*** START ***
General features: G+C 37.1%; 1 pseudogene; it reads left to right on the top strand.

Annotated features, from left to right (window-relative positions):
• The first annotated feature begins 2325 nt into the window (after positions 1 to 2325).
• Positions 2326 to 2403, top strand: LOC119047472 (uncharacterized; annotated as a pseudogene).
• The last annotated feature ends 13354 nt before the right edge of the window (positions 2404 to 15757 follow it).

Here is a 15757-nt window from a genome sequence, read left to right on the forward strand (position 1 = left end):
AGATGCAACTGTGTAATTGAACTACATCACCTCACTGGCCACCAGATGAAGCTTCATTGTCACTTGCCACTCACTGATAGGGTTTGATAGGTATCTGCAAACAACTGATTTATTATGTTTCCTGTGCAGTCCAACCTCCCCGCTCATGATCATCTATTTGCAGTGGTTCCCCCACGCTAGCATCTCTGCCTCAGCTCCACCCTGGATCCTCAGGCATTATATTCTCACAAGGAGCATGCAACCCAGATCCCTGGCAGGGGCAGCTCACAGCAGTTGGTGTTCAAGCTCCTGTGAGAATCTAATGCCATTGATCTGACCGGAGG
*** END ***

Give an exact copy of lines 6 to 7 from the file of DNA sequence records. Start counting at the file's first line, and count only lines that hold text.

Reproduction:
Here is a 15757-nt window from a genome sequence, read left to right on the forward strand (position 1 = left end):
AGATGCAACTGTGTAATTGAACTACATCACCTCACTGGCCACCAGATGAAGCTTCATTGTCACTTGCCACTCACTGATAGGGTTTGATAGGTATCTGCAAACAACTGATTTATTATGTTTCCTGTGCAGTCCAACCTCCCCGCTCATGATCATCTATTTGCAGTGGTTCCCCCACGCTAGCATCTCTGCCTCAGCTCCACCCTGGATCCTCAGGCATTATATTCTCACAAGGAGCATGCAACCCAGATCCCTGGCAGGGGCAGCTCACAGCAGTTGGTGTTCAAGCTCCTGTGAGAATCTAATGCCATTGATCTGACCGGAGG